Mar 16, 2016
Steve Gomez - Chief Investigator

Of Criminals and V-8’s – The History of the “Bonnie and Clyde Death Car”

(Photo Courtesy Of The Dickinson County Historical Society & The Jeffcoat Photography Museum)

(Photo Courtesy Of The Dickinson County Historical Society & The Jeffcoat Photography Museum)

It would have been nice to think that they didn’t see it coming. The hail of bullets, the crash, the gun smoke, the blood. After all, there was a lot in life that they DID see coming. But the end, particularly this end, they saw coming a mile away.

Hell, she even wrote poems about it.

Bonnie Parker and Clyde Barrow were gunned down in 1934 on a country road in Louisiana as they paused to see if an old man needed help with his car.

Don’t get me wrong. They didn’t pause for any old man they might see on the side of the road. They weren’t those sorts of outlaws.

Usually an old man on the side of the road was an easy mark, and if Clyde Barrow were willing to lend a hand, he would only be more inclined to steal the car as soon as it was road worthy.
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Feb 25, 2016
Steve Gomez - Chief Investigator

Noir Factory Podcast Case #10: Bonnie and Clyde – American Outlaws

Noir Factory Episode 10 Bonnie and ClydeLetter to Henry Ford on April 10, 1934…

Dear Sir,

While I still have breath in my lungs I will tell you what a dandy car make. I have driven Fords exclusively when I could get away with one. For sustained speed and freedom from trouble the Ford has got ever other car skinned and even if my business hasn’t been strictly legal it don’t hurt anything to tell you what a fine car you got in the V8.

Yours truly,
Clyde Champion Barrow


Clyde Chestnut Barrow was the fifth of seven children born to a poor faming family in Telico, Texas on March 24th, 1909. To describe his parents, Henry and Cumie Barrow as “poor” would be charitable. They were tenant farmers who could barely make enough money to feed their children. In his youth, Clyde and his siblings were often sent to live with other relatives just to survive.

The family moved to West Dallas when Clyde was twelve due to lack of work and resentment from nearby land owners against tenant farmers. The family spent their first months in Dallas living out of their horse-drawn wagon until Henry could save up enough money to buy a tent to live in.
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Feb 12, 2016
Steve Gomez - Chief Investigator

Noir Factory Podcast Case #09: Dame Agatha Christie

NF Case #009 Agatha Christie“Women are the ones who knows what’s going on,” she said quietly. “They are the ones with eyes. Have you not heard of Agatha Christie?” – Alexander McCall Smith, The No.1 Ladies Detective Agency

Agatha Christie was the bestselling author of all time, and living in the days of Stephen King and J.K. Rowling, that means something. In literature, it goes the Bible, Shakespeare, and Christie.

In short, she is what legends in mystery writing aspire to be.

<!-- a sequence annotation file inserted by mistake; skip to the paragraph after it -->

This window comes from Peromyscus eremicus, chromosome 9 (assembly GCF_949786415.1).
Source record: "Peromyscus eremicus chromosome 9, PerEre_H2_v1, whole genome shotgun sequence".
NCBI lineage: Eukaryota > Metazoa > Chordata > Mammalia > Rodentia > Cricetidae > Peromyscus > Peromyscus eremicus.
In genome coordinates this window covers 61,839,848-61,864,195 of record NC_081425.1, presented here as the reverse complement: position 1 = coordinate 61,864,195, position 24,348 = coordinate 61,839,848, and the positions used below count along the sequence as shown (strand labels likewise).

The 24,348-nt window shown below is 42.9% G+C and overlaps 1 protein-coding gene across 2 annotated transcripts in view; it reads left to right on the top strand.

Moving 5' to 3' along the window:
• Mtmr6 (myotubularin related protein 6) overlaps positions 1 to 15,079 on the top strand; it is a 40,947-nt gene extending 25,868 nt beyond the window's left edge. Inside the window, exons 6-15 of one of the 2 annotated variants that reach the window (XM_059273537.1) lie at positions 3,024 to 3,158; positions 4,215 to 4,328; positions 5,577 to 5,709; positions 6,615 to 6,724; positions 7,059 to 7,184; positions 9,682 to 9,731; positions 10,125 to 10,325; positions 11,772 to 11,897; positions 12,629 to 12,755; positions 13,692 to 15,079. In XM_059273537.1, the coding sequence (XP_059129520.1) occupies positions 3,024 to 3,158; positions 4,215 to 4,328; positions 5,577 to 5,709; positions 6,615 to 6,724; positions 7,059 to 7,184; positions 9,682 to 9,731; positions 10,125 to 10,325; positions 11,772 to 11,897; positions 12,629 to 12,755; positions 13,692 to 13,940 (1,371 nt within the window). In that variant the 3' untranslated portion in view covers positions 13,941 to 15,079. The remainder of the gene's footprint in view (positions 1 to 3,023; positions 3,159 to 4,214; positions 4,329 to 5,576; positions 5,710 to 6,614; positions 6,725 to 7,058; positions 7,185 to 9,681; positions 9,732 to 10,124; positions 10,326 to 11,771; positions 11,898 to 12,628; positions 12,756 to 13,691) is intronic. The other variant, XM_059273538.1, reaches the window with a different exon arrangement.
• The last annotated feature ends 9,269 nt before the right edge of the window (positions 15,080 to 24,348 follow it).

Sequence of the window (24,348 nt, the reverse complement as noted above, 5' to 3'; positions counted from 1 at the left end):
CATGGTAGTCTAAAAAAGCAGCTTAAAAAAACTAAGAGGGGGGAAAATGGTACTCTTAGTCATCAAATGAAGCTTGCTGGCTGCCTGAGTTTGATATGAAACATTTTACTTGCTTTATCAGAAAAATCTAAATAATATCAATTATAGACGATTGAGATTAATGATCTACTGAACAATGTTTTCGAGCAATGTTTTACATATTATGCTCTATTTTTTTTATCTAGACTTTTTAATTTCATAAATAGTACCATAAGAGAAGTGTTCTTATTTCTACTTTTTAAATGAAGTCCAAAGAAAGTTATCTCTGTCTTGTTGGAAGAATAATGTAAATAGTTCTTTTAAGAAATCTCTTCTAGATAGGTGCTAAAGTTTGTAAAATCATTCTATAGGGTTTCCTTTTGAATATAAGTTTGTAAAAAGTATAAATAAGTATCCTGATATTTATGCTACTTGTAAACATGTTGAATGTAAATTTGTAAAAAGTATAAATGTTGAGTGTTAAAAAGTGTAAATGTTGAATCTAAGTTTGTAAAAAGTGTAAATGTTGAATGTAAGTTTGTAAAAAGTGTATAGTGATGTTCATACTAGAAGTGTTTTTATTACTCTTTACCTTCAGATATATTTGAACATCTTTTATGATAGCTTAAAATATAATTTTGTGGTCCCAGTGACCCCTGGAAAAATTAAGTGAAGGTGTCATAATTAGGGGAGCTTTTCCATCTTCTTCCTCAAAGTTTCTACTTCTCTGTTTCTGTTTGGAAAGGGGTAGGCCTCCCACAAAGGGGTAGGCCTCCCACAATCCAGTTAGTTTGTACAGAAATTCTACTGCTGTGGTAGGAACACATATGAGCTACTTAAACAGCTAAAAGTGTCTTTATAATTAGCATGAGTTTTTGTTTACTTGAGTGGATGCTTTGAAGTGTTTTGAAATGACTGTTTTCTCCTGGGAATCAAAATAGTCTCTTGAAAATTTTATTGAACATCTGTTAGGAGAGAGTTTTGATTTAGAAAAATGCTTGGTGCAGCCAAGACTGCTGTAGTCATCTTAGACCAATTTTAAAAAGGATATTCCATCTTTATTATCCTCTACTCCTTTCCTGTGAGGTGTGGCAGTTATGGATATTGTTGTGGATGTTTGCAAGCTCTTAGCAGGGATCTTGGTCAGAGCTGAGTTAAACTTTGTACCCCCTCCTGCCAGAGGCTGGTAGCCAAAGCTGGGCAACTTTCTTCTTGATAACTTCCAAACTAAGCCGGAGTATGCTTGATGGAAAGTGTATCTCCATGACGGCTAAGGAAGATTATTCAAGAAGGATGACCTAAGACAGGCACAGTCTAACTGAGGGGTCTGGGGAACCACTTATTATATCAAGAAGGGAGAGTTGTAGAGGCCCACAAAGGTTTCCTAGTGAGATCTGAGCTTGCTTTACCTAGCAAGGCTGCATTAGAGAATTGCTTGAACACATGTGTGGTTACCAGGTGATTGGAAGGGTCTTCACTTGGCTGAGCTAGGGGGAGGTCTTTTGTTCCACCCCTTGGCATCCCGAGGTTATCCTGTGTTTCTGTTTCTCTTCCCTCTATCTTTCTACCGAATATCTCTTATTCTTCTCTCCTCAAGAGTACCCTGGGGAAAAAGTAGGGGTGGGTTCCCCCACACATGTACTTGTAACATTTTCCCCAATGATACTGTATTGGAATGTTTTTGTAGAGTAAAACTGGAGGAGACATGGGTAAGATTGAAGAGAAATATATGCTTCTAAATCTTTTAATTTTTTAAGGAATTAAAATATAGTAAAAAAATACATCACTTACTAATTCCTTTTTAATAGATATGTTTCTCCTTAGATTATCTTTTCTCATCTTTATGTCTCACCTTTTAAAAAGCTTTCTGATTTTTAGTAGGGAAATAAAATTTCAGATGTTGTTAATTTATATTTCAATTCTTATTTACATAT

But it wasn’t always like that for her.

When you look at Agatha Christie’s story, is helps to know something about her mother, Clara Boehmer. Clara was the only daughter of a military man and an Englishwoman. She had older brothers, one of which died very young, but they had left home to join the armed forces or to make their own way in the world.

But Clara was the youngest and she stayed behind at the family’s home in Belfast, Ireland. At least, as long as she could.
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Feb 1, 2016
Steve Gomez - Chief Investigator

Colombia Deals With the Weighty Legacy of a Crime Lord – The Hippos of Pablo Escobar

Pablo Escobar HipposAt the height of his power, Pablo Escobar controlled over 80% of the cocaine flowing into the United States. His organization spent over $1,000 dollars a week on rubber bands to hold the cash it stored in warehouses, and over a million dollars was written off every year as “spoilage” due to the rats that chewed the pallets of money he housed in dark, damp warehouses of Colombia.

He owned houses all over the world, was the center of the richest criminal empire that ever existed, and at his prime he was listed as one of the wealthiest men in the world, with an organization worth over $30 billion dollars.

He was known as the “King of Cocaine” and is considered to be the most successful criminal in history. He was also killed by the Colombian National Police on the rooftop of a middle-class barrio with a bullet hole in his leg, another in his chest, and a third in his ear.

But this story isn’t about Pablo Escobar’s success or his sins. It is about the wages of those sins.

In this case, thousands of pounds of wages, and all in African Hippopotamus flesh.
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Jan 21, 2016
Steve Gomez - Chief Investigator

Noir Factory Podcast Case #008: Alcatraz Island

Alcatraz Noir Factory Podcast“Break the rules and you go to prison. Break the prison rules and you go to Alcatraz.”-Anonymous

Sitting about a mile and a half off San Francisco in the middle of a bitter, inhospitable California bay, Alcatraz Island is a lot like many other pieces of bay area real estate. Many have claimed ownership and many court battles were waged over ownership.

But unlike other prime pieces of San Francisco real estate, few have wanted to call it home. The Island, Alcatraz Island, is also known as “The Rock.” And those who did call it home didn’t care for the experience.

The island, one of a group of small islands sitting in the bay, was known to the Native American population of the area but was not inhabited by them.
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